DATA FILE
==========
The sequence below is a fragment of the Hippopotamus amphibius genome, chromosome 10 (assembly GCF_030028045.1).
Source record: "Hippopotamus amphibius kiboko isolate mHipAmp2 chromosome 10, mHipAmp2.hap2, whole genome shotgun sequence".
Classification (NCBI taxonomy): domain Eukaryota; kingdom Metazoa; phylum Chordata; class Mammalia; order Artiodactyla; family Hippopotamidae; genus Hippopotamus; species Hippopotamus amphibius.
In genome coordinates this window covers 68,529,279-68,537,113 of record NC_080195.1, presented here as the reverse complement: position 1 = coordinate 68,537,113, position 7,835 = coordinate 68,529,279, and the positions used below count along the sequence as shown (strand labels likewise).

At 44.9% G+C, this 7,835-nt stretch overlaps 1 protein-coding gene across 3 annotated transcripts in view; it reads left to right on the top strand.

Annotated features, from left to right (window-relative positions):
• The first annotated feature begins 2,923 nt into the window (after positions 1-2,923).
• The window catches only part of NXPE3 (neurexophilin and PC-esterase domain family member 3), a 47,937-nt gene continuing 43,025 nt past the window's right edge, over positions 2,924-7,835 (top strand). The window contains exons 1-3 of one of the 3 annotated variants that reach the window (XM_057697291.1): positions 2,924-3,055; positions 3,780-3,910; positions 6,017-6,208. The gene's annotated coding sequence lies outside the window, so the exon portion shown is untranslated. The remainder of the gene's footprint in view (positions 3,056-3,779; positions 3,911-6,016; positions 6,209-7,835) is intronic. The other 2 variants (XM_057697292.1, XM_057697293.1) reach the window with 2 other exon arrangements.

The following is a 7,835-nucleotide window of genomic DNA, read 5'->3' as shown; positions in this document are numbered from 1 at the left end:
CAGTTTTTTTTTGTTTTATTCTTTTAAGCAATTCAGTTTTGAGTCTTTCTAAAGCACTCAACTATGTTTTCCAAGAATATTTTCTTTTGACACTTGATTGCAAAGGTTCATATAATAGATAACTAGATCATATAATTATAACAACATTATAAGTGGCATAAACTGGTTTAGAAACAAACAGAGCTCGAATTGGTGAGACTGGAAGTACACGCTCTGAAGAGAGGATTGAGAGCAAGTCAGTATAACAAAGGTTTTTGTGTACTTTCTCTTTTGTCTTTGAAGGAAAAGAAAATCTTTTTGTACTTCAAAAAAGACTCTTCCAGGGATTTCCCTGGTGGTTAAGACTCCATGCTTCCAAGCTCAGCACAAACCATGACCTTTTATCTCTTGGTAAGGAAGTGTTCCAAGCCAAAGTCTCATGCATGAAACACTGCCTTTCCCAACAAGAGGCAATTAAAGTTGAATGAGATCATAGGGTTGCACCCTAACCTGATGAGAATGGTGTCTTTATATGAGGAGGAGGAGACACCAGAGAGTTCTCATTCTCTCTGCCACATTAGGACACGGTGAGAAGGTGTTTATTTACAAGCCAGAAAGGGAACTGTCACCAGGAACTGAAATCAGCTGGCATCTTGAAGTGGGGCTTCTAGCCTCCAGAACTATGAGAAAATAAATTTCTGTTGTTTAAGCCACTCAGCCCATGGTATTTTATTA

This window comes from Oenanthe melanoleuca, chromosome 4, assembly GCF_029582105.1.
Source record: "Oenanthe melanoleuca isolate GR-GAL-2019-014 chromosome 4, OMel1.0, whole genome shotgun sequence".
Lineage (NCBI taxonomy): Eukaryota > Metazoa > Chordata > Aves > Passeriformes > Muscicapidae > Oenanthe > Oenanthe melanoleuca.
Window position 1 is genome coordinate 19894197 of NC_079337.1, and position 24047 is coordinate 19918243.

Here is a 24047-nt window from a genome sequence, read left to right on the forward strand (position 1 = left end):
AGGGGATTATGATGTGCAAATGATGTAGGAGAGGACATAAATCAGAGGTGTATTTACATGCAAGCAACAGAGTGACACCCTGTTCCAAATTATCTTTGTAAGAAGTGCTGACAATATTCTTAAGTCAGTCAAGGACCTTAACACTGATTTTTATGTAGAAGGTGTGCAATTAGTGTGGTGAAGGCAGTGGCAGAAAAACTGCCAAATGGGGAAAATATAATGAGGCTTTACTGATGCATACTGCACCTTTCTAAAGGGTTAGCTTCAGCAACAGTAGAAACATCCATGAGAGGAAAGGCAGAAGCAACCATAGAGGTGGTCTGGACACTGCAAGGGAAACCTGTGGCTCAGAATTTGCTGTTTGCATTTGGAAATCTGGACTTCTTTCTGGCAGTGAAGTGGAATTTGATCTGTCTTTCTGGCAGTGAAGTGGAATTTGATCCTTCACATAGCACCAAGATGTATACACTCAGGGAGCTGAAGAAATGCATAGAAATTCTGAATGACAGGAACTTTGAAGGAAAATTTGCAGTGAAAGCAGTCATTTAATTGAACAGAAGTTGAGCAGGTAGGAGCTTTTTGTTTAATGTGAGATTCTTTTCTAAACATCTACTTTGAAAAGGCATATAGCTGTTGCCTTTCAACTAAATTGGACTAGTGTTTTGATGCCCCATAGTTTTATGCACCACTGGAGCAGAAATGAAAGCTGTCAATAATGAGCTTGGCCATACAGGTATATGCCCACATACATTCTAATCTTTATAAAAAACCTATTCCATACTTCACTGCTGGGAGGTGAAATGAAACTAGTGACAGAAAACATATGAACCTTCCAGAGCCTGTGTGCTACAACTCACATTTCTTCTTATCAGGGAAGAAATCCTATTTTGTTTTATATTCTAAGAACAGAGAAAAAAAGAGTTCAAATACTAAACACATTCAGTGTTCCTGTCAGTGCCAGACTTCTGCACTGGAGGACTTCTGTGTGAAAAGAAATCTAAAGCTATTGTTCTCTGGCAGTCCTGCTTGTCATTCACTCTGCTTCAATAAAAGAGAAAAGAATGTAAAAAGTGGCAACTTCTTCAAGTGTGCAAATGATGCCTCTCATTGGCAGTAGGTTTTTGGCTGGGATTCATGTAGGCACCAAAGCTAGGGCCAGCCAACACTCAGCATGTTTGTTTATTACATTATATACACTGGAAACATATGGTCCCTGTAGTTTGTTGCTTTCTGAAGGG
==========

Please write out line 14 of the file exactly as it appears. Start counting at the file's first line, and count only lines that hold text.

Window position 1 is genome coordinate 19894197 of NC_079337.1, and position 24047 is coordinate 19918243.